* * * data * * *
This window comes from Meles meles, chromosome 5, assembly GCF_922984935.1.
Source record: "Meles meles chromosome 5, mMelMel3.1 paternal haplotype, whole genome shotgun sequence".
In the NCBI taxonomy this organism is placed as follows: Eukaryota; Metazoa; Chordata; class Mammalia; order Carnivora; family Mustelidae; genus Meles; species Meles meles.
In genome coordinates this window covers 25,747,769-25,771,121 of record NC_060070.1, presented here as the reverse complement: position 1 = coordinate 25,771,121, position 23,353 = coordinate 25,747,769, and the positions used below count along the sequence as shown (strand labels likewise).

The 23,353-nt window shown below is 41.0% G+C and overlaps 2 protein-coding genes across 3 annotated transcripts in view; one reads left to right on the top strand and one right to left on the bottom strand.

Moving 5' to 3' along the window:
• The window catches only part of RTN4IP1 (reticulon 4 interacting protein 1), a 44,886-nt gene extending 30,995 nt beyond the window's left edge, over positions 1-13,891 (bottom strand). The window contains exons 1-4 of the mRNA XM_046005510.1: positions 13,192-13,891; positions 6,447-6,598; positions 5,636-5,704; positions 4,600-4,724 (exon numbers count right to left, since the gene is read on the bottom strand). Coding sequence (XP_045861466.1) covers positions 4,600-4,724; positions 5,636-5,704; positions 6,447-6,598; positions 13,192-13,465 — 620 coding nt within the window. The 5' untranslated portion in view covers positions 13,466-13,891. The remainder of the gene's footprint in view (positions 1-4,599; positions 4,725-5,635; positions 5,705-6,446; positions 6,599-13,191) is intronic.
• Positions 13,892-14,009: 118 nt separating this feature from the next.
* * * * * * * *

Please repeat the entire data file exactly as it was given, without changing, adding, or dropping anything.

This window comes from Meles meles, chromosome 5, assembly GCF_922984935.1.
Source record: "Meles meles chromosome 5, mMelMel3.1 paternal haplotype, whole genome shotgun sequence".
In the NCBI taxonomy this organism is placed as follows: Eukaryota; Metazoa; Chordata; class Mammalia; order Carnivora; family Mustelidae; genus Meles; species Meles meles.
In genome coordinates this window covers 25,747,769-25,771,121 of record NC_060070.1, presented here as the reverse complement: position 1 = coordinate 25,771,121, position 23,353 = coordinate 25,747,769, and the positions used below count along the sequence as shown (strand labels likewise).

The 23,353-nt window shown below is 41.0% G+C and overlaps 2 protein-coding genes across 3 annotated transcripts in view; one reads left to right on the top strand and one right to left on the bottom strand.

Moving 5' to 3' along the window:
• The window catches only part of RTN4IP1 (reticulon 4 interacting protein 1), a 44,886-nt gene extending 30,995 nt beyond the window's left edge, over positions 1-13,891 (bottom strand). The window contains exons 1-4 of the mRNA XM_046005510.1: positions 13,192-13,891; positions 6,447-6,598; positions 5,636-5,704; positions 4,600-4,724 (exon numbers count right to left, since the gene is read on the bottom strand). Coding sequence (XP_045861466.1) covers positions 4,600-4,724; positions 5,636-5,704; positions 6,447-6,598; positions 13,192-13,465 — 620 coding nt within the window. The 5' untranslated portion in view covers positions 13,466-13,891. The remainder of the gene's footprint in view (positions 1-4,599; positions 4,725-5,635; positions 5,705-6,446; positions 6,599-13,191) is intronic.
• Positions 13,892-14,009: 118 nt separating this feature from the next.